In 2000, Rhys stated in the NME that Mwng was "not an explicitly political statement," but that it did express some ideas about anti-capitalism, and the lack of interest shown in minority cultures by big business. Certainly it ticks all the anti-capitalist boxes: it was released following Creation Records' demise in early 2000 on the band's own Placid Casual label, apparently costing just £6,000 to make. Perhaps more tellingly, though, the band was also taking a stand against themselves: side-stepping the chart-friendly, albeit still bonkers, singles of their third album Guerrilla (in particular the exquisite 'Northern Lites', which reached number 11 in 1999). Accessible though Guerrilla was, its chart showings didn't quite live up to the band or the label's expectations for it; SFA decided they were going on a 'pop strike' for their next album. In this context, their use of Welsh begins to look less like a general anti-capitalist statement, and more like a personal and necessary act of self-preservation from a band worried about straying too far from their original intentions. One suspects that, in the end, it might have been a bit of both.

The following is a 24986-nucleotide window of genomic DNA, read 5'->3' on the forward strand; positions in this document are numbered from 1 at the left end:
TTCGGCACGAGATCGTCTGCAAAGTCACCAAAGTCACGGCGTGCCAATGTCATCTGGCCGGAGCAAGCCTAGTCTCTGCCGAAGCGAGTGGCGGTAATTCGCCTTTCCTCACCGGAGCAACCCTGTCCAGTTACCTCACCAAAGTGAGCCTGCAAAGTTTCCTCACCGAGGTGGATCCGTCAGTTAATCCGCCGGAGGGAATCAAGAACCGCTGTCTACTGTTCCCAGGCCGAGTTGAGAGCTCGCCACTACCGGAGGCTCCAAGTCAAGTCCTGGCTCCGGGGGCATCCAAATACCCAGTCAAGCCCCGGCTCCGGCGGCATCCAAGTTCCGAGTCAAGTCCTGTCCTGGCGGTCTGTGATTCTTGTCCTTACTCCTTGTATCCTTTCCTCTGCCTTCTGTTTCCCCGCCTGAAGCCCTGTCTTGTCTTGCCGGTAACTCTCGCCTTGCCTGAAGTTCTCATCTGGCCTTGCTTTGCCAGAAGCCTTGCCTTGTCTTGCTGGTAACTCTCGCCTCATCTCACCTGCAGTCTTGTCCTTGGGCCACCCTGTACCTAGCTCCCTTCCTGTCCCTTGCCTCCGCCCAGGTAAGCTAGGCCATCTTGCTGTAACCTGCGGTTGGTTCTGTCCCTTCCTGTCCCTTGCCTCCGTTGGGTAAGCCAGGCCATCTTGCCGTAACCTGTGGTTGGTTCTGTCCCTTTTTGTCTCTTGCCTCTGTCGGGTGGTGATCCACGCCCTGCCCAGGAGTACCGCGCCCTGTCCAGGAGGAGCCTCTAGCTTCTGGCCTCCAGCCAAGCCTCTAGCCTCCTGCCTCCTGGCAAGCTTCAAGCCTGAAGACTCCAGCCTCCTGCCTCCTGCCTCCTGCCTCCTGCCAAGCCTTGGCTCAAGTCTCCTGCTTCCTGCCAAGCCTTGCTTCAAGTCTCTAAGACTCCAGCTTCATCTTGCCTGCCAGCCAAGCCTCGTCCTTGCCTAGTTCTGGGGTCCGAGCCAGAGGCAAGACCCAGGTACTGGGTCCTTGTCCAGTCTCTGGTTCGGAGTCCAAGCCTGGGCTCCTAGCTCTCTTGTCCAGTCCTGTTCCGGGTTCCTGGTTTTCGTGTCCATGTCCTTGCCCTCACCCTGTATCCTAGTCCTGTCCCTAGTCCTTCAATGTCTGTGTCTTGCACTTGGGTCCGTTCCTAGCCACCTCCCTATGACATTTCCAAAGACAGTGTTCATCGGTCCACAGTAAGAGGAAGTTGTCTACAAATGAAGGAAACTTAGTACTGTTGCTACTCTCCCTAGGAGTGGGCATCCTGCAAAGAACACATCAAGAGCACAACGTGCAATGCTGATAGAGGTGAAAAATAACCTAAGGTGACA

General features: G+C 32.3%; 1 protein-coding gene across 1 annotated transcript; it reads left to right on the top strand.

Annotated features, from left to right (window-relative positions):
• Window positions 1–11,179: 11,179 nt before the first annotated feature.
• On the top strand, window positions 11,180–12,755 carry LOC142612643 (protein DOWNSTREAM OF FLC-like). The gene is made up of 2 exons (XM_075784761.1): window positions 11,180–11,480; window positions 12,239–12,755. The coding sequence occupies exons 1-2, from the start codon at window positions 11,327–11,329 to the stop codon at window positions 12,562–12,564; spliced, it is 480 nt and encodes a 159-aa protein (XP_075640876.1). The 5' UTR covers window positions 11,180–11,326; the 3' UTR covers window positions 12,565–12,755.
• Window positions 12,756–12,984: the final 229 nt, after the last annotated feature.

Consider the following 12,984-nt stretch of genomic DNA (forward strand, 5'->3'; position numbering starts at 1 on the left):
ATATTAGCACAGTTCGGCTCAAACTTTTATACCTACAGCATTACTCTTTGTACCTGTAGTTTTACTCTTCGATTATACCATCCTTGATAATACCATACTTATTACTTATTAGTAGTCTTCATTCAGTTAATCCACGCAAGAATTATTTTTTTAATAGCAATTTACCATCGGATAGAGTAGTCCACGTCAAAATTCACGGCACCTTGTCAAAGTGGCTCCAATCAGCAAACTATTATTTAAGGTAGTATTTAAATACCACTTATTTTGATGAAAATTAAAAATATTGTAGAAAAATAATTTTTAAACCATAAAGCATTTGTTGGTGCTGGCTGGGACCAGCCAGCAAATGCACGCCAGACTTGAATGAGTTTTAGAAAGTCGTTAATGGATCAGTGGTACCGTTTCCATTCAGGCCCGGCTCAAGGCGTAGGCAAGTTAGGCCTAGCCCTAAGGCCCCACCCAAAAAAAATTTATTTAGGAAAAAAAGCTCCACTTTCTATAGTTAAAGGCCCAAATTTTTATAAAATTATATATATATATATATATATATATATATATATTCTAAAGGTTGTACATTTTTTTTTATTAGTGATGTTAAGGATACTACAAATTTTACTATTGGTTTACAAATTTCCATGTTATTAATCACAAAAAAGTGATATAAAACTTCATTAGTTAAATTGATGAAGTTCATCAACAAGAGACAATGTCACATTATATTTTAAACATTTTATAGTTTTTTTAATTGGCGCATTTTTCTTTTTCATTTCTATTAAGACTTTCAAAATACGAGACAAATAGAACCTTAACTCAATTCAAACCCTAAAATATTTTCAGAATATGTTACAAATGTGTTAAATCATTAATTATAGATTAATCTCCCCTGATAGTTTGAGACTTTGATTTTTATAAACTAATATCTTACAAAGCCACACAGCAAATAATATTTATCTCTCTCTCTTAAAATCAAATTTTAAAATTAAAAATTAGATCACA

Certainly it would be difficult to pick a single from Mwng, although the comparatively jaunty 'Ysbeidiau Heulog' was released a fortnight prior to the album's release, peaking at number 89. At its heart, though, Mwng is a melancholy collection of songs, sparsely produced and with minimal instrumentation. It is also stunningly beautiful, although one tends to agree with Gruff Rhys' response to Elfyn Llwyd, MP: "it has bugger all to do with celebration." He describes it as a dark, personal record, a 'monochrome' version of the Super Furry Animals; the use of Welsh is not a gimmick, it is a return to the language he finds comfort in, the language that best accommodates his most intimate lyrics. The fact that said language is impenetrable to the majority of his listeners is another matter altogether. In a contemporary interview with BBC Wales, Rhys says that the lyrics to 'Gwreiddiau Dwfn / Mawrth Oer Ar y Blaned Neifion' are "so bleak its almost comical... about being rooted to a sad piece of land." And even the chirpy 'Ysbeidiau Heulog' is about "looking back at a bad time which had the occasional good moment." The key track lyrically appears to be 'Sarn Helen', concerning the slow demise of the Roman road of the same name; Rhys uses it here to mirror the perceived decline of Welsh traditions.